So anyway, today I’m back at The Coconut Club, a place which I’ve tried before and was impressed by their Nasi Lemak as written in my previous post about Nasi Lemak in Singapore. I brought along my new camera today and now I have nicer pictures which does the food justice!
Nasi Lemak – $12.80
I love the rice and chili here. It was good enough for me to forget about the Paleo diet for a day. I could really just eat the chilli and rice without anything else, but the accompanying ingredients on this plate was good too. The ikan bilis was very crispy and so was the egg. I like how they used a lemongrass crust for the chicken which makes it different from the usual battered fried chicken we get, but to my dismay the chicken today seemed to be marinated not long enough and parts which are inside were kind of bland. However, this is where chilli comes to the rescue. Even bland chicken can tastes flavourful when eaten with good chilli. I remembered to the chicken to be more tasty the first time I came though.
The price tag of $12.80 may be 3 times of what you pay for at hawker centers, but as mentioned, you can’t find top notch quality for hawker price tag. I can taste the effort that went into perfecting the recipe here and I’m sure the effort of doing so is not the same as a $4 version.
Chendol – $3.80
I made an awful mistake the first time I came here by skipping dessert. This time I made it a point to try their chendol even though I only had an hour to digest this and that whole plate of Nasi Lemak before my yoga class in the afternoon!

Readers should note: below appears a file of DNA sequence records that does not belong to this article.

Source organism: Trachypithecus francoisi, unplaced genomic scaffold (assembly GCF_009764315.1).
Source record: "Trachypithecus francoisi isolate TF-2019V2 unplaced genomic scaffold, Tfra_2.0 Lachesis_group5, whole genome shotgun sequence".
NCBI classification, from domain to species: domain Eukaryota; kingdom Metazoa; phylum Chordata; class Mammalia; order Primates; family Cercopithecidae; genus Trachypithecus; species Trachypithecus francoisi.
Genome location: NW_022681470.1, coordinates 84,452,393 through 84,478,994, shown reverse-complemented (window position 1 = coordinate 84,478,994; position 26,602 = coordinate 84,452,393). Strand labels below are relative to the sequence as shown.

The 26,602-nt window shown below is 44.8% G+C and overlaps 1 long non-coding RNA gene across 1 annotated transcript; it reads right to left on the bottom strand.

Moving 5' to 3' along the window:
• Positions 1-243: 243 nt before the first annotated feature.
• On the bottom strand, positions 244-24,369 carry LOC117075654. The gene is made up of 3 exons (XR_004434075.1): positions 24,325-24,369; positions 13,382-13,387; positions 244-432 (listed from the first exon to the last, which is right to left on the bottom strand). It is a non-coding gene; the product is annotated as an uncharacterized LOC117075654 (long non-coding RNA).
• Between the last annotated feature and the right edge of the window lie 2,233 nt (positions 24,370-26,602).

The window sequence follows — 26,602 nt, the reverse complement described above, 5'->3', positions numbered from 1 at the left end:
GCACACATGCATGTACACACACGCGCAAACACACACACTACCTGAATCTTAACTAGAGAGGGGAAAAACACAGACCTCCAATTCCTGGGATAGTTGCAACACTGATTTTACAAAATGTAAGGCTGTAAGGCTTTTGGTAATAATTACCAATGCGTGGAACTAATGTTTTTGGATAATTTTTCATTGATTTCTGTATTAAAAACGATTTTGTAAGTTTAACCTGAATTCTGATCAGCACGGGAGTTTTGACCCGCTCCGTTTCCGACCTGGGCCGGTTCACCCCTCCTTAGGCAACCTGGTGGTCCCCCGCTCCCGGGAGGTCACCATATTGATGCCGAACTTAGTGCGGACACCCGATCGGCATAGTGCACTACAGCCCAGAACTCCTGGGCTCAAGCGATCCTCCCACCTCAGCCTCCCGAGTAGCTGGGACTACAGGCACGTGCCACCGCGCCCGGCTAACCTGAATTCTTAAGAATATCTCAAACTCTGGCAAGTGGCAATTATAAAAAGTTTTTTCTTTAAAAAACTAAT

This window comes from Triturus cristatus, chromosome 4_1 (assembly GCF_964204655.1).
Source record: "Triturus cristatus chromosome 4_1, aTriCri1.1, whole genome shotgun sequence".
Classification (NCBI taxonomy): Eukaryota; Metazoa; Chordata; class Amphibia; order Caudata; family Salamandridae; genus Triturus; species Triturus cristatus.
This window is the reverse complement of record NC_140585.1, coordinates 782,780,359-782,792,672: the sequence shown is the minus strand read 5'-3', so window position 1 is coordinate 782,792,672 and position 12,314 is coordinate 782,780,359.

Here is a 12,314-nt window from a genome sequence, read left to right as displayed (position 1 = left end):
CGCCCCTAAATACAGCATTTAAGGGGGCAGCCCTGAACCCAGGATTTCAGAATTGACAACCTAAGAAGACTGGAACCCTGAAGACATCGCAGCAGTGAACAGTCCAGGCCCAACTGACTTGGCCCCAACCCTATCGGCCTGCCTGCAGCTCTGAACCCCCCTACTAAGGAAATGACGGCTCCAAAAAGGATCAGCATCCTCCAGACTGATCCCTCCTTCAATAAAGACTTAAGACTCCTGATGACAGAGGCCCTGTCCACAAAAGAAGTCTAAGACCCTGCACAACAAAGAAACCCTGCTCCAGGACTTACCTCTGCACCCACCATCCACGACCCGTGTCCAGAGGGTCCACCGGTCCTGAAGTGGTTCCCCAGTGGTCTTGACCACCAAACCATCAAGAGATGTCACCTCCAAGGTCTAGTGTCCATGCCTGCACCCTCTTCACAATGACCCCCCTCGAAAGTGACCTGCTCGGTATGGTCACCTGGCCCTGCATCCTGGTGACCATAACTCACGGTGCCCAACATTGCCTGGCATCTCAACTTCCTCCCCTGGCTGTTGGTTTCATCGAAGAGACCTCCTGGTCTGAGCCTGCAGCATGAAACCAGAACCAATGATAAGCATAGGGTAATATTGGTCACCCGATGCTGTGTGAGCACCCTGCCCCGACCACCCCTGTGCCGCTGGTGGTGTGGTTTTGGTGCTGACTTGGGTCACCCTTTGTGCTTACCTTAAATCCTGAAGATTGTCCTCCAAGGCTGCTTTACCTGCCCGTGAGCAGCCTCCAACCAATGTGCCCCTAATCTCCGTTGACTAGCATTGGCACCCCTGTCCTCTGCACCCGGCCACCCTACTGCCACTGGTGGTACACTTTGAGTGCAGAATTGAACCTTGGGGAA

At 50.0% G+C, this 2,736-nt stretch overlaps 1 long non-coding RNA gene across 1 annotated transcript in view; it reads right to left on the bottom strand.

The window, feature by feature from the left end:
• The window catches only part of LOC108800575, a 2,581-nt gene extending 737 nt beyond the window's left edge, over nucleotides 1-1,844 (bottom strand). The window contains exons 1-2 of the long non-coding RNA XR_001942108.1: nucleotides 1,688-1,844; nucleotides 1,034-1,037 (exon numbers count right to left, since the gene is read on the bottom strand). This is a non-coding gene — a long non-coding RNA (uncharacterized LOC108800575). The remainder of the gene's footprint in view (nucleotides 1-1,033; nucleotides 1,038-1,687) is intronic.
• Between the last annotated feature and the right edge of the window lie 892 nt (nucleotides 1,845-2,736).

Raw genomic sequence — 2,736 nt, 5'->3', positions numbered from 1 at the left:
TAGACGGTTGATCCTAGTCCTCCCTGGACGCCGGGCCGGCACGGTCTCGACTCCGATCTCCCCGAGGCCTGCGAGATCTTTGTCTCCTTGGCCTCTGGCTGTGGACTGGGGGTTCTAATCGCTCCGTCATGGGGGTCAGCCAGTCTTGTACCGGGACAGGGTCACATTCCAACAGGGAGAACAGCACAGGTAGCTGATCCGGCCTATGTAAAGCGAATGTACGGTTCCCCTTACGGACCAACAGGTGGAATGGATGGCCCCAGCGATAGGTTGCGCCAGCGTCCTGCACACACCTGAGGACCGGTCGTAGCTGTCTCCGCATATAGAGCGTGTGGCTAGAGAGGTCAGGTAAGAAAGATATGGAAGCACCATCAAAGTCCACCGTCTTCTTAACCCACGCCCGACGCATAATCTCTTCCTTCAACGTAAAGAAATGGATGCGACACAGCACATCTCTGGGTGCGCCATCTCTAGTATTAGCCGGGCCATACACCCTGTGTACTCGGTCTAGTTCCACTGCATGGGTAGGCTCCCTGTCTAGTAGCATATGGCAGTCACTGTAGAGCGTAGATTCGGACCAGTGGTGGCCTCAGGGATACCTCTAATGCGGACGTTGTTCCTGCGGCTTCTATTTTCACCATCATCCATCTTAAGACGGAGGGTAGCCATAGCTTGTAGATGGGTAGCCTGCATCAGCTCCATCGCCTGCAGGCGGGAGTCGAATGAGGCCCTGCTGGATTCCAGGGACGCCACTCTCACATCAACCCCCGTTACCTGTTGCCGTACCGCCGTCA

I was never a fan of chendol based on the options we have in Singapore, but I tried it once in Jakarta from a home cook and it was SO GOOD. The version in Jakarta was not overwhelmed by unnecessary ingredients. It just had coconut milk, gula melaka, and the green stuff (for the lack of a better term I shall just refer it as so for this post). Because all these 3 ingredients were done right, the whole thing tasted heavenly. I had multiple refills of it even though I was having food poisoning at that time. It was that good. So basically, I couldn’t find anything similar when I came back to Singapore, despite chendol being a very common dessert here as well. In Singapore however, the chendol desserts usually uses factory supplied green stuff and that makes the whole thing gross. I even tried making it by myself because I wanted good quality green stuff! Here’s the recipe if you’re interested. It wasn’t difficult, but it was not something I would want to make often because it can get messy.
Long story short, this chendol was good! The green stuff was legit, the gula and coconut milk was fragrant enough, and I truly enjoyed it as much as the Nasi Lemak. It’s great to have both of my favorites from the same place! It was a small bowl for $3.80 but take my money. My only regret was that I agreed to share my dessert. Never again…
Overall: Really good Nasi Lemak and Chendol
The Coconut Club
6 Ann Siang Hill
Tues – Sun: 11am – 3pm
Tues – Sat: 6 – 9:30pm